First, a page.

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Robinson seeks to redefine UN role

Mary Robinson, the Irish President, last night staunchly defended the record of the United Nations and appealed for a new commitment to its ideals by the world's governments. Her speech had the ring of a platform to launch her candidacy to become the organisation's next Secretary-General.

Mrs Robinson, who was speaking at a foreign affairs forum in New York, called for the development of a new "global ethic" or the "idea of community at the global level". That meant, she said: "improving, strengthening and developing the pre-eminent multilateral organisation - the United Nations."

Her comments, which also included an appeal for increased aid to the developing world, seemed calculated to advertise herself as a possible successor to Boutros Boutros-Ghali, whose first five-year term as UN Secretary- General expires at the end of this year.

Decrying the current financial crisis that faces the UN and berating countries for allowing their support to it to wane, Mrs Robinson peppered her speech with criticisms that seemed aimed in particular at the United States. She begins a state visit to the US today.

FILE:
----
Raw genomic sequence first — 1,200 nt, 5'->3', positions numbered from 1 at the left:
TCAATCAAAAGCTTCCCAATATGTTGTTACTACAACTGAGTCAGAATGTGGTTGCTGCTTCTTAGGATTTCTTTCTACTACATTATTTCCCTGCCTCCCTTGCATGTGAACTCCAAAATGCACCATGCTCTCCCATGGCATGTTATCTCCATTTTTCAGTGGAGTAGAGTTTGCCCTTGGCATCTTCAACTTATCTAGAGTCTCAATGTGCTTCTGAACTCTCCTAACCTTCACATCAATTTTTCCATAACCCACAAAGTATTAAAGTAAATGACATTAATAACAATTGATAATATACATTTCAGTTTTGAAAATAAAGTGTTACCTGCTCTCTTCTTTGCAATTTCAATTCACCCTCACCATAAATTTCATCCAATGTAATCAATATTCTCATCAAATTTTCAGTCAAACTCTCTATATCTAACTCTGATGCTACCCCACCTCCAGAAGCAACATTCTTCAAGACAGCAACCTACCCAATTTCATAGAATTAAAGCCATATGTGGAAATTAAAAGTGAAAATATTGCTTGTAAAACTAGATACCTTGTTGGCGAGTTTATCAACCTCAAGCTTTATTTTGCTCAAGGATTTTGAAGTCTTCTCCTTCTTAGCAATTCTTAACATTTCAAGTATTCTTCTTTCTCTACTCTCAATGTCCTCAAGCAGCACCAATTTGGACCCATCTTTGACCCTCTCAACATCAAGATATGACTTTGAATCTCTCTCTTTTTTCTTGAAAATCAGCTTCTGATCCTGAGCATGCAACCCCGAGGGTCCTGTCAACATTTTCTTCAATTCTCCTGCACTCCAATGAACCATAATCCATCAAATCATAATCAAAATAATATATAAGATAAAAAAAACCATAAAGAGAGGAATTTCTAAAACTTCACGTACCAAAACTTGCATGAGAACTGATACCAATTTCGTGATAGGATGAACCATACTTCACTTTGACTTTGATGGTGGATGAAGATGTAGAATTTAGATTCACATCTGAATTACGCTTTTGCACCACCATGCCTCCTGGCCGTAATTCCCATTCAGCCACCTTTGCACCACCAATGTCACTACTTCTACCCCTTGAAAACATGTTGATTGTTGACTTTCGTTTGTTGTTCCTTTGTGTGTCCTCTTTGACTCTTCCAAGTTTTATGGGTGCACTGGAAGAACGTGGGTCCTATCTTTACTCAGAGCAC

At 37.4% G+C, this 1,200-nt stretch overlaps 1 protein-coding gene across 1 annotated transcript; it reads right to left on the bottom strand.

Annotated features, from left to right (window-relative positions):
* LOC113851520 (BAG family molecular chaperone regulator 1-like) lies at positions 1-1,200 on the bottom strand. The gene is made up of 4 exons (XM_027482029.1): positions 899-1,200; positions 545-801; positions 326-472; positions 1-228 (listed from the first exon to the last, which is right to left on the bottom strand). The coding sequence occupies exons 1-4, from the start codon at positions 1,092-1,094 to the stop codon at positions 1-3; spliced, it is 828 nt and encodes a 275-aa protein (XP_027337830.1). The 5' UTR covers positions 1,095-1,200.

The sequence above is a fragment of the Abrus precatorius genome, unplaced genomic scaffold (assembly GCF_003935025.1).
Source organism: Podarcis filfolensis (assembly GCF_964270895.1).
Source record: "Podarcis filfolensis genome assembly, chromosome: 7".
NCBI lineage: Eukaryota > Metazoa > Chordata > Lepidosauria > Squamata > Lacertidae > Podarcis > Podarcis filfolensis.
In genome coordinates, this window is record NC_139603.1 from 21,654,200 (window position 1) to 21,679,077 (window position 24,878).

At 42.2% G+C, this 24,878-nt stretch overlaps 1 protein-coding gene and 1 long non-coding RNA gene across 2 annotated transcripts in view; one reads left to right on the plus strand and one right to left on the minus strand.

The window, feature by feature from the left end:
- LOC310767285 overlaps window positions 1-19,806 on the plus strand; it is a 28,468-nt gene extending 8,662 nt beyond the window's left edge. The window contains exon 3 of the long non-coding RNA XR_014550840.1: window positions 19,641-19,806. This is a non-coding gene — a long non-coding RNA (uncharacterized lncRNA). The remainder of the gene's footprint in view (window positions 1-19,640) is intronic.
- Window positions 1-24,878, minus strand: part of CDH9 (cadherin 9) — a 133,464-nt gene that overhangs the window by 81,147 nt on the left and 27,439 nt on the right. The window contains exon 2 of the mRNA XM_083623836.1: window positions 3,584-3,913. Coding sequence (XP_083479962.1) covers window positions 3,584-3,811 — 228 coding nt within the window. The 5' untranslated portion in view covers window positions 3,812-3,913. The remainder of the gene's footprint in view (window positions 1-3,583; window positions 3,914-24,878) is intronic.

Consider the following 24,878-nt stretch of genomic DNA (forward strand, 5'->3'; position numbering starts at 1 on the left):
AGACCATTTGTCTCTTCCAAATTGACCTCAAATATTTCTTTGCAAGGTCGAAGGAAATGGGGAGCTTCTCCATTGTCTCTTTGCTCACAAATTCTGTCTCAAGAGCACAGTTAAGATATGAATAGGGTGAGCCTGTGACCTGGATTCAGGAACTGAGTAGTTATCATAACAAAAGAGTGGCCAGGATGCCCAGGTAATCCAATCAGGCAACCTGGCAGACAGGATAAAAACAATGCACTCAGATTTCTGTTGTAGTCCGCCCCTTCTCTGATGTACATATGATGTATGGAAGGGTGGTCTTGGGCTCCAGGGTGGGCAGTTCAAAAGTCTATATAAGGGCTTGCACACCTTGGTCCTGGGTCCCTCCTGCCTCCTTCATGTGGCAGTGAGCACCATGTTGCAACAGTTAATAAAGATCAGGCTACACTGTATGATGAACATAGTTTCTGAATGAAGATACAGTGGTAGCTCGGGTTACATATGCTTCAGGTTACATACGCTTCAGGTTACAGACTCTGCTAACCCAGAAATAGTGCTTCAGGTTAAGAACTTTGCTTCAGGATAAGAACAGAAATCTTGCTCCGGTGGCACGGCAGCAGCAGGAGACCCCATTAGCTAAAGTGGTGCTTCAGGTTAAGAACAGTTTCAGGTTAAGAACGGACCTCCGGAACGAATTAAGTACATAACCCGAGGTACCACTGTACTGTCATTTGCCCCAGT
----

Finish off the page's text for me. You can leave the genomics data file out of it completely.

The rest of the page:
Achieving the "global ethic", she said, would mean, in particular,new efforts to help poorer nations gain prosperity through increased aid, "amounting perhaps to a mutual contractual relationship between donor and recipient rather than a relationship of dependency".

She was especially scathing of the inattention of governments to Africa. "Decision-makers in the developed world looking at the chaos and horror of a Liberia, a Somalia or a Rwanda, too often see only the 'heart of darkness' and think only how their own citizens can be safely evacuated.

"It is not acceptable for countries of the West, after centuries of interference and intrusion, to limit their involvement now to rapid armed intervention into situations of chaos to rescue their own nationals".